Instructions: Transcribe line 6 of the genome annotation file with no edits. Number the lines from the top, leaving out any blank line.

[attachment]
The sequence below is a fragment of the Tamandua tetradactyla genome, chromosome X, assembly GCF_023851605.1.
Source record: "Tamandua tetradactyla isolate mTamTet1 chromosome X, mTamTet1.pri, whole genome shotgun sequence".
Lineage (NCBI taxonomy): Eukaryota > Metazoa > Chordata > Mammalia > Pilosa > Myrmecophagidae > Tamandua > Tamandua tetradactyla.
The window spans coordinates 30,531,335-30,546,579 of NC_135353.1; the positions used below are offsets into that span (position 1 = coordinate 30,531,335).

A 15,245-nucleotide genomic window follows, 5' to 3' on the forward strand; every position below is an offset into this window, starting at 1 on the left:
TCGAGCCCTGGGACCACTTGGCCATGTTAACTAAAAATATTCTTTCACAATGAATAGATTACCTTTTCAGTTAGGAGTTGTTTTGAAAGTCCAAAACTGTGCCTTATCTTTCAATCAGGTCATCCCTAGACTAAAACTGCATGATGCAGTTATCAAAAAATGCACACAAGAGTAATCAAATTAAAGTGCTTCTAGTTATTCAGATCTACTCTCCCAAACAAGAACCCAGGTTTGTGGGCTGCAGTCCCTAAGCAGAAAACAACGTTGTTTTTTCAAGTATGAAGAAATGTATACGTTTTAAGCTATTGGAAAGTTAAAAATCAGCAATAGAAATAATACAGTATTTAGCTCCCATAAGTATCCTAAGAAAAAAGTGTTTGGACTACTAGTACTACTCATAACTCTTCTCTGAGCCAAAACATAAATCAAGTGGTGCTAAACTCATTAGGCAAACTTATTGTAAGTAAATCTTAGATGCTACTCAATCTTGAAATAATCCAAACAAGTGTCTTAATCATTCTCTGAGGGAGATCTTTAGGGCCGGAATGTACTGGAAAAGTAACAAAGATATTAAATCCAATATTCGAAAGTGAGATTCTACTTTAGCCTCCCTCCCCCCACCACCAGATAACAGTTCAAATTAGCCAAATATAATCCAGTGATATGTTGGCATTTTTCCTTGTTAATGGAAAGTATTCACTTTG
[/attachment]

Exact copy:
TCGAGCCCTGGGACCACTTGGCCATGTTAACTAAAAATATTCTTTCACAATGAATAGATTACCTTTTCAGTTAGGAGTTGTTTTGAAAGTCCAAAACTGTGCCTTATCTTTCAATCAGGTCATCCCTAGACTAAAACTGCATGATGCAGTTATCAAAAAATGCACACAAGAGTAATCAAATTAAAGTGCTTCTAGTTATTCAGATCTACTCTCCCAAACAAGAACCCAGGTTTGTGGGCTGCAGTCCCTAAGCAGAAAACAACGTTGTTTTTTCAAGTATGAAGAAATGTATACGTTTTAAGCTATTGGAAAGTTAAAAATCAGCAATAGAAATAATACAGTATTTAGCTCCCATAAGTATCCTAAGAAAAAAGTGTTTGGACTACTAGTACTACTCATAACTCTTCTCTGAGCCAAAACATAAATCAAGTGGTGCTAAACTCATTAGGCAAACTTATTGTAAGTAAATCTTAGATGCTACTCAATCTTGAAATAATCCAAACAAGTGTCTTAATCATTCTCTGAGGGAGATCTTTAGGGCCGGAATGTACTGGAAAAGTAACAAAGATATTAAATCCAATATTCGAAAGTGAGATTCTACTTTAGCCTCCCTCCCCCCACCACCAGATAACAGTTCAAATTAGCCAAATATAATCCAGTGATATGTTGGCATTTTTCCTTGTTAATGGAAAGTATTCACTTTG